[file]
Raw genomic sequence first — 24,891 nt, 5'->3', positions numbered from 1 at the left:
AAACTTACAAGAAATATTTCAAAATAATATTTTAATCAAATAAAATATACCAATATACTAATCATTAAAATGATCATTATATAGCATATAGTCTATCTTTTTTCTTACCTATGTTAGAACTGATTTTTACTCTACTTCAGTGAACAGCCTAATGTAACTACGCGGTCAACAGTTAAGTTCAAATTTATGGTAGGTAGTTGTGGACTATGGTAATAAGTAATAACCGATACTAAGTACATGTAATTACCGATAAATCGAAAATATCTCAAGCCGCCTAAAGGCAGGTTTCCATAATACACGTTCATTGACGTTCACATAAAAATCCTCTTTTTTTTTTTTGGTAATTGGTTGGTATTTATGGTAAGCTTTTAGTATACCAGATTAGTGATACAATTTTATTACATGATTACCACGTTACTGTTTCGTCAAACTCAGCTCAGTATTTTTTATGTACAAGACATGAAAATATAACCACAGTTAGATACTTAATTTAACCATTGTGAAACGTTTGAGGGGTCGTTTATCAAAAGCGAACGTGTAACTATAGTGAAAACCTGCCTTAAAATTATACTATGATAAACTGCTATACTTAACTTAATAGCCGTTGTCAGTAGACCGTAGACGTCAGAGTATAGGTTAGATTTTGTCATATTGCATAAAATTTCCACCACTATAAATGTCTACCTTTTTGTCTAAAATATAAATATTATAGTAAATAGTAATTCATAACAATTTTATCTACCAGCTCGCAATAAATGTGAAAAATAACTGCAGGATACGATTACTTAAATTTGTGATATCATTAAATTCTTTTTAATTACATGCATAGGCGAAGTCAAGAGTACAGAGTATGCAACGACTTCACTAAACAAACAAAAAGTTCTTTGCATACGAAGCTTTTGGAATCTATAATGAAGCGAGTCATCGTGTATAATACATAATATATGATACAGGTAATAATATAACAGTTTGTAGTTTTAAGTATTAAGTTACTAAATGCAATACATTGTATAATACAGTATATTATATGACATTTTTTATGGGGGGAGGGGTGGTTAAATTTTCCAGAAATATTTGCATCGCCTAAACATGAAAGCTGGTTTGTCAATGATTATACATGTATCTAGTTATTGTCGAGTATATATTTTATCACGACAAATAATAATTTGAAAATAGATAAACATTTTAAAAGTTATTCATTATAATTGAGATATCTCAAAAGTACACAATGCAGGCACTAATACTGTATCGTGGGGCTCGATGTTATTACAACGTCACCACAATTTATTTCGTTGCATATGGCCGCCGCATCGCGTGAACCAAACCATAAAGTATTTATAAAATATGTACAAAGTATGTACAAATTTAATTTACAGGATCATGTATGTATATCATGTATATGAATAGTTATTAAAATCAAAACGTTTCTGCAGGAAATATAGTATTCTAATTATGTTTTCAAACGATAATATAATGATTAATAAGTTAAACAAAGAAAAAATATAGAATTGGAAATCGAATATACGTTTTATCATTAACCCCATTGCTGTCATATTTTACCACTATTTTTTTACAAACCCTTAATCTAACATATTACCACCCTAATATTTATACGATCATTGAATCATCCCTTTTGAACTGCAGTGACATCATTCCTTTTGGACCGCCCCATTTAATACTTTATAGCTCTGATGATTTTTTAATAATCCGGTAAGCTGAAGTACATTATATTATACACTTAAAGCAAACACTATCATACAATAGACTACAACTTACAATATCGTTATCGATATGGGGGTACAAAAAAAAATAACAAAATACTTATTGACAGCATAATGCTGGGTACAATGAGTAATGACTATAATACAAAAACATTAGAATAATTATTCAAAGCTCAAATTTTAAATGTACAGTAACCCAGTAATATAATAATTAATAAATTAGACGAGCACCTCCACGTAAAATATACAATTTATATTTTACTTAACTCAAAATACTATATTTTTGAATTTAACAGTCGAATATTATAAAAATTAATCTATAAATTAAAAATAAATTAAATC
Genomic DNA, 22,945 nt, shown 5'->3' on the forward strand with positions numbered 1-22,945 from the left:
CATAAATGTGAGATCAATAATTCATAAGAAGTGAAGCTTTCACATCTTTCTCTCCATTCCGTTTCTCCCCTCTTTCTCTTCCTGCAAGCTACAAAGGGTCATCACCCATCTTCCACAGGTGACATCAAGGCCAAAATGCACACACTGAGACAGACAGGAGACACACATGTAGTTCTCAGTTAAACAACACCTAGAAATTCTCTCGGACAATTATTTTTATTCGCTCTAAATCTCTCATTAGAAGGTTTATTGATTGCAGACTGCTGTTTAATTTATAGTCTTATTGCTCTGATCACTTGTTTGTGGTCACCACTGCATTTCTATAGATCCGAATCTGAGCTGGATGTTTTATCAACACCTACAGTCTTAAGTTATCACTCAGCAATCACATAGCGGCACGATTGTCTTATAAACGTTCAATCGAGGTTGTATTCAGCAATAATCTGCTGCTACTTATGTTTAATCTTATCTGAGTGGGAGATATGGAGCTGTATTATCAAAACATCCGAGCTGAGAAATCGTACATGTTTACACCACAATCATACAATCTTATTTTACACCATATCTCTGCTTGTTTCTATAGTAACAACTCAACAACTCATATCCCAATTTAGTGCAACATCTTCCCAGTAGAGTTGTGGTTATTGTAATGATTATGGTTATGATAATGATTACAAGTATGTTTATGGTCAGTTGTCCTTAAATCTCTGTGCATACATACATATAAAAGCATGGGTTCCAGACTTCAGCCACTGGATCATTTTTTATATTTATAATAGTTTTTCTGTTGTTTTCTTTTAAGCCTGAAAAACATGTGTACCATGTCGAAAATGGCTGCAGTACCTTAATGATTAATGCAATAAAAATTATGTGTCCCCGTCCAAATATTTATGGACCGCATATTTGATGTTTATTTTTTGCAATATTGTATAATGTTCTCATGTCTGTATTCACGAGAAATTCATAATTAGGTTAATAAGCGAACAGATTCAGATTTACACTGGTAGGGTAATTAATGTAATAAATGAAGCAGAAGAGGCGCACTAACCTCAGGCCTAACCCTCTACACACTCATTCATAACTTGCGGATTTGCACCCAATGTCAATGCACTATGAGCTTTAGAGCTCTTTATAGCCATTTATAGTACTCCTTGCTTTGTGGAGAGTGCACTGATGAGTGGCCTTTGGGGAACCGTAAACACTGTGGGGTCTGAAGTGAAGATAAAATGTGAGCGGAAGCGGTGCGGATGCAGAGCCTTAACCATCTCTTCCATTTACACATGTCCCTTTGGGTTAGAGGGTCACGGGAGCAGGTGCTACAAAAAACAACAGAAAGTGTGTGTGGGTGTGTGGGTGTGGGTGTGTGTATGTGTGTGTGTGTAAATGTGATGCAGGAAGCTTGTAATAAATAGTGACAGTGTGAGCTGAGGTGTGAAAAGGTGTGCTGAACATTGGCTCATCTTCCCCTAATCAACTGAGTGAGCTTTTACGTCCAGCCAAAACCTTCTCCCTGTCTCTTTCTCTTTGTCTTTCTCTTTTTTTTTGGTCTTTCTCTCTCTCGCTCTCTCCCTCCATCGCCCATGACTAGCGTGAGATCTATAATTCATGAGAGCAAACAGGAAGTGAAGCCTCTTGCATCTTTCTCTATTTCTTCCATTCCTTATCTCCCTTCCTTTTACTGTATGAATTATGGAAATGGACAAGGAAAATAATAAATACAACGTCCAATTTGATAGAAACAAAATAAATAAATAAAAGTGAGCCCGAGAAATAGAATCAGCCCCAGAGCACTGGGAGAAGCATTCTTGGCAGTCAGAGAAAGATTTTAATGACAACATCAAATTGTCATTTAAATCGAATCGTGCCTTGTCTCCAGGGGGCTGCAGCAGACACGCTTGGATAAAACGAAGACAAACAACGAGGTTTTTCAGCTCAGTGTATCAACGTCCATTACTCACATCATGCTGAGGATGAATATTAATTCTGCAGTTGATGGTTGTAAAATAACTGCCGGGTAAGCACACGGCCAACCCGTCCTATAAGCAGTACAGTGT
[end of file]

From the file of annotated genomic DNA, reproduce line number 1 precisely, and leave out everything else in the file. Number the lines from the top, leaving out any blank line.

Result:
Raw genomic sequence first — 24,891 nt, 5'->3', positions numbered from 1 at the left: